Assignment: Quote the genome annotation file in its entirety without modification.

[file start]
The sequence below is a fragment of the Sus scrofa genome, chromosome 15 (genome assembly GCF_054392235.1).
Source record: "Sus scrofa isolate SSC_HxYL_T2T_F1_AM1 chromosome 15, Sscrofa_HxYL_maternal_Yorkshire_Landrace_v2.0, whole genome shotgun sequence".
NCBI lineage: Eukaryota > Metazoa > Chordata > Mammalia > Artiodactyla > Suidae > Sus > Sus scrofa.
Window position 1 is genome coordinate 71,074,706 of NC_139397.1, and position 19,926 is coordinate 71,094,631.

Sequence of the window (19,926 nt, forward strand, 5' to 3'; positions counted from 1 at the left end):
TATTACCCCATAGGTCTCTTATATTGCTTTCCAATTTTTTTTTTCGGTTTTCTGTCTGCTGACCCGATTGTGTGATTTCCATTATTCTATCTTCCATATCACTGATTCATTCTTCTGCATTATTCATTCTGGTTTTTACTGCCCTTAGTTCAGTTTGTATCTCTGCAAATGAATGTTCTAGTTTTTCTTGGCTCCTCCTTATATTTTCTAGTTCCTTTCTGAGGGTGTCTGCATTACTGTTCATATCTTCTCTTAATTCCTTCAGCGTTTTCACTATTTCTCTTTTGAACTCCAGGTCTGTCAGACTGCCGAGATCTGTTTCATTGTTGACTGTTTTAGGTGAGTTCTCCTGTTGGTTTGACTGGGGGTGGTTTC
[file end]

The sequence below is a fragment of the Sus scrofa genome, chromosome 15 (genome assembly GCF_054392235.1).
Source record: "Sus scrofa isolate SSC_HxYL_T2T_F1_AM1 chromosome 15, Sscrofa_HxYL_maternal_Yorkshire_Landrace_v2.0, whole genome shotgun sequence".
NCBI lineage: Eukaryota > Metazoa > Chordata > Mammalia > Artiodactyla > Suidae > Sus > Sus scrofa.
Window position 1 is genome coordinate 71,074,706 of NC_139397.1, and position 19,926 is coordinate 71,094,631.

Sequence of the window (19,926 nt, forward strand, 5' to 3'; positions counted from 1 at the left end):
TATTACCCCATAGGTCTCTTATATTGCTTTCCAATTTTTTTTTTCGGTTTTCTGTCTGCTGACCCGATTGTGTGATTTCCATTATTCTATCTTCCATATCACTGATTCATTCTTCTGCATTATTCATTCTGGTTTTTACTGCCCTTAGTTCAGTTTGTATCTCTGCAAATGAATGTTCTAGTTTTTCTTGGCTCCTCCTTATATTTTCTAGTTCCTTTCTGAGGGTGTCTGCATTACTGTTCATATCTTCTCTTAATTCCTTCAGCGTTTTCACTATTTCTCTTTTGAACTCCAGGTCTGTCAGACTGCCGAGATCTGTTTCATTGTTGACTGTTTTAGGTGAGTTCTCCTGTTGGTTTGACTGGGGGTGGTTTC